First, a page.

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Can I use a USB 3 drive on a computer that supports only USB 2?


Leo, can I buy a one-terabyte drive, USB 3.0 and have it work on my computer
with a 2.0 USB?

In this excerpt from
Answercast #79
, I look at the compatibility built into USB 2 and USB 3 ports
and devices.


Using USB 3 on a USB 2 computer

Fortunately, the answer to this one is nice and clear, “Yes, you can!” In fact, it reminds me of a small story that I ran into myself.

I actually purchased a one-terabyte external drive – one of my Seagate Free Agent drives that I recommend regularly. I received it and plugged it into a computer.

I didn’t really think that much of it. I did the usual formatting and backup and so forth.

Sudden speed increase!

I’m now using it on my Mac as my backup drive for the Mac’s backup program. And I noticed that the backups were actually being very, very fast. Much faster than I expected.

As it turned out… I suddenly realized that this particular MacBook Pro that I have (it’s one of the Retina models from earlier this year) actually has USB 3 support!

What I didn’t realize is that the USB 3.0 compatible device that I had just purchased actually had a USB 3.0 device to plug into – in the form of my Mac; and it’s working out very, very well.

USB 2 can run USB 3 device

The device will still connect to my USB 2.0 supporting devices just fine and I can do whatever I need with it.

So, the short answer is yes. The longer answer is yes, absolutely.

There’s lots of compatibility built into the way USB is designed and this happens to be one of them. It’s a very easy in fact to overlook. In fact, the device you have may be running at a higher speed than you think!

(Transcript lightly edited for readability.)

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7 comments on “Can I use a USB 3 drive on a computer that supports only USB 2?”

  1. I recently purchased a 2-Port USB 3.0 PCI Express Expansion Card which fit an unused PCI Express slot on my three-year-old Dell XPS 8000. I also purchased a 2 TB Seagate external hard drive which I use with Macrium Reflect. It now takes only about one-third to one-half the time to backup my computer vs. the time it used to take. Total investment was only about $120.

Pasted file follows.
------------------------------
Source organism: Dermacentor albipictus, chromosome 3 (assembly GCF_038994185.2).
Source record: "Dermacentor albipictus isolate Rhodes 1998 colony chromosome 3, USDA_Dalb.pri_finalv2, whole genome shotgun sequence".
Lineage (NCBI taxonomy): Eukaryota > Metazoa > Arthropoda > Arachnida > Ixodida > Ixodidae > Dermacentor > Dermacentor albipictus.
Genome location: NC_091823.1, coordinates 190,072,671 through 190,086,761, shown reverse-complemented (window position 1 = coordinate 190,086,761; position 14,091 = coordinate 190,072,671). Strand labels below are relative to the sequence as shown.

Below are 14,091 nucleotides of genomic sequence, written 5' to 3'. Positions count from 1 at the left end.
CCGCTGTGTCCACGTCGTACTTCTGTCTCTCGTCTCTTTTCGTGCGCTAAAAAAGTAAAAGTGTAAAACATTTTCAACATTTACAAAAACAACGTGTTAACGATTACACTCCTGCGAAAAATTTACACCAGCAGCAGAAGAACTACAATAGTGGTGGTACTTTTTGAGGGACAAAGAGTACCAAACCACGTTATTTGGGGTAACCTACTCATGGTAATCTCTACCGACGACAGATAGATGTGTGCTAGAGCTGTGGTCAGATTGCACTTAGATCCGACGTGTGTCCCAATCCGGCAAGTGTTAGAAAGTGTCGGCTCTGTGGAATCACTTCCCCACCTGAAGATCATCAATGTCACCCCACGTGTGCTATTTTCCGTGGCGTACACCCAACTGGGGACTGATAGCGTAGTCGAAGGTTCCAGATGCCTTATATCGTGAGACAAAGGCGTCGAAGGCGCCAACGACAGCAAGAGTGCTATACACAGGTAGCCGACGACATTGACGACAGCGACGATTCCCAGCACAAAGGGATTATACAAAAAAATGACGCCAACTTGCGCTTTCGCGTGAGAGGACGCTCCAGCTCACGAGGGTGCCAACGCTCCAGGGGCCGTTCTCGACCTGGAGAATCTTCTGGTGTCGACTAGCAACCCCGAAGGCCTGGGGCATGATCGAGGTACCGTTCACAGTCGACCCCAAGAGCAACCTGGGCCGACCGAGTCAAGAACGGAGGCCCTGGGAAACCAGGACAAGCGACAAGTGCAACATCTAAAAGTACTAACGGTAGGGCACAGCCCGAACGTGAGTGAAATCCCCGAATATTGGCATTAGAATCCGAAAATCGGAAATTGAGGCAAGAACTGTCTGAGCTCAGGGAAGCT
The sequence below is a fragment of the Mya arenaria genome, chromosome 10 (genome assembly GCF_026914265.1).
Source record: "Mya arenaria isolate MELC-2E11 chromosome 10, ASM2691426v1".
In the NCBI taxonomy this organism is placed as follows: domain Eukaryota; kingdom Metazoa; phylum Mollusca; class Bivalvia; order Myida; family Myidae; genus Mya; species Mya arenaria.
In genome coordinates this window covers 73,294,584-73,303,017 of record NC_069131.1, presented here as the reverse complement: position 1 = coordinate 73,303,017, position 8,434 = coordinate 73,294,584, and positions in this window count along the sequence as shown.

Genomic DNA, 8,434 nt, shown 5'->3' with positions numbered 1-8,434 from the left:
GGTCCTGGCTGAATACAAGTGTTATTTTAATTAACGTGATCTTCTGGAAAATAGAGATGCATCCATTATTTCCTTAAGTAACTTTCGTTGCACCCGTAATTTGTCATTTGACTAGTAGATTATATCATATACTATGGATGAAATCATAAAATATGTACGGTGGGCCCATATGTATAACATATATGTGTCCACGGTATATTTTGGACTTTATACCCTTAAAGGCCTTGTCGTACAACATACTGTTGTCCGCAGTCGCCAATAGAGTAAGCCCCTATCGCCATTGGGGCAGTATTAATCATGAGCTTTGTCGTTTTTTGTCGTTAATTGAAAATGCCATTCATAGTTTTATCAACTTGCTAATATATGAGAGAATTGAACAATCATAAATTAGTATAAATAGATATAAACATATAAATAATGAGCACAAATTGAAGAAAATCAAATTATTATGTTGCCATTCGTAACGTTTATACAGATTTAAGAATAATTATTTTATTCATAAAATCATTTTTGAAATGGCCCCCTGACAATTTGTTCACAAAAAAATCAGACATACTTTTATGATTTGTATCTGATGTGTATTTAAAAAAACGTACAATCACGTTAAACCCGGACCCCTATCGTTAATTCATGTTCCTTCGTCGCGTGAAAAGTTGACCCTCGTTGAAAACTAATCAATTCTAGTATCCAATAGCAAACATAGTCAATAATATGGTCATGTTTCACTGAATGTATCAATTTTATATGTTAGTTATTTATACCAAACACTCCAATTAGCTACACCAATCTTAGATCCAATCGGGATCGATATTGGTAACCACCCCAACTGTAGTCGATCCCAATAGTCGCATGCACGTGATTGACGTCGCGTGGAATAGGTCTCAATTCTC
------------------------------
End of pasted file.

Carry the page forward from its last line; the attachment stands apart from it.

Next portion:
2. Of course, your right, a USB 3 will work in a USB 2 slot, the only thing you didn’t mention is the it will only work at the slower USB 2 speeds. But, you will be ready when you do upgrade your computer and the speeds do make a lot of differents. You will really note this when working with really big files, like videos, complete backups, etc.

  3. I’ll just add if I may a word of warning about cables: A USB3 drive will only accept a USB3 cable at the drive end, but the USB end will plug into USB2 or 3. USB3 ports are colored blue.
    Also, I recently had a problem with a 340GB USB2 drive: it took a few minutes to be recognized by windows, and then it reported some files were missing, couldn’t be found even though listed. Also I could not scan it, check it or defrag it. So, after a few attempts I tried it on a different computer, it worked fine. But I tried it with a different cable too, and the cable was the only problem. I bought a new USB2 cable and problem solved! So before panicking or ditching a suspect USB drive try a different cable!

  4. I know about the backwards compatibility of USB 3 to USB 2. There’s tons of info all over the ‘net. My question is – what, if ever was USB 1?

  5. USB 1 was slow. I maintain a computer that only has USB 1 ports. When I need to copy files to/from my USB stick, it takes a lot longer than when I copy the files to/from my laptop.

    I, like Leo, wasn’t aware of USB 3 until I got my external HD this summer. I was disappointed to find out that my 6 month old laptop did not have USB 3 ports. So my backups are not lightning quick.


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